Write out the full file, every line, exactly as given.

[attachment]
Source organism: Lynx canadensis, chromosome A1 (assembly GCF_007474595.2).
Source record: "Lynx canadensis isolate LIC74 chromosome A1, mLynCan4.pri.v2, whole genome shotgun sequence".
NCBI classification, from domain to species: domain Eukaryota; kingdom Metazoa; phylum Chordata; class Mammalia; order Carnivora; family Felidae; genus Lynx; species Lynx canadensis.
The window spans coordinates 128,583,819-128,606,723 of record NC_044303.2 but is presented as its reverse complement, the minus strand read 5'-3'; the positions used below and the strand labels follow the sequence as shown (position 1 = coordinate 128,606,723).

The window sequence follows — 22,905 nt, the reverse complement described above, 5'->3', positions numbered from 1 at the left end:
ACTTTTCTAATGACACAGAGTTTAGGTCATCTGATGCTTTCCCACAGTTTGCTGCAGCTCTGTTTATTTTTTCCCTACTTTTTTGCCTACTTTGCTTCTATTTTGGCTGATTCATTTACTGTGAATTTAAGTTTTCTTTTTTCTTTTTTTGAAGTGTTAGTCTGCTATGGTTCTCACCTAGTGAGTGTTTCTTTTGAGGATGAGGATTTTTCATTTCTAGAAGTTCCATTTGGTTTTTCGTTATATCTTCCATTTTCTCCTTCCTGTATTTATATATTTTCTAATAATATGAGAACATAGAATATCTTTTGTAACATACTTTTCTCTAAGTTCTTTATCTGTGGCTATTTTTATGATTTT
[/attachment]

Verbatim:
Source organism: Lynx canadensis, chromosome A1 (assembly GCF_007474595.2).
Source record: "Lynx canadensis isolate LIC74 chromosome A1, mLynCan4.pri.v2, whole genome shotgun sequence".
NCBI classification, from domain to species: domain Eukaryota; kingdom Metazoa; phylum Chordata; class Mammalia; order Carnivora; family Felidae; genus Lynx; species Lynx canadensis.
The window spans coordinates 128,583,819-128,606,723 of record NC_044303.2 but is presented as its reverse complement, the minus strand read 5'-3'; the positions used below and the strand labels follow the sequence as shown (position 1 = coordinate 128,606,723).

The window sequence follows — 22,905 nt, the reverse complement described above, 5'->3', positions numbered from 1 at the left end:
ACTTTTCTAATGACACAGAGTTTAGGTCATCTGATGCTTTCCCACAGTTTGCTGCAGCTCTGTTTATTTTTTCCCTACTTTTTTGCCTACTTTGCTTCTATTTTGGCTGATTCATTTACTGTGAATTTAAGTTTTCTTTTTTCTTTTTTTGAAGTGTTAGTCTGCTATGGTTCTCACCTAGTGAGTGTTTCTTTTGAGGATGAGGATTTTTCATTTCTAGAAGTTCCATTTGGTTTTTCGTTATATCTTCCATTTTCTCCTTCCTGTATTTATATATTTTCTAATAATATGAGAACATAGAATATCTTTTGTAACATACTTTTCTCTAAGTTCTTTATCTGTGGCTATTTTTATGATTTT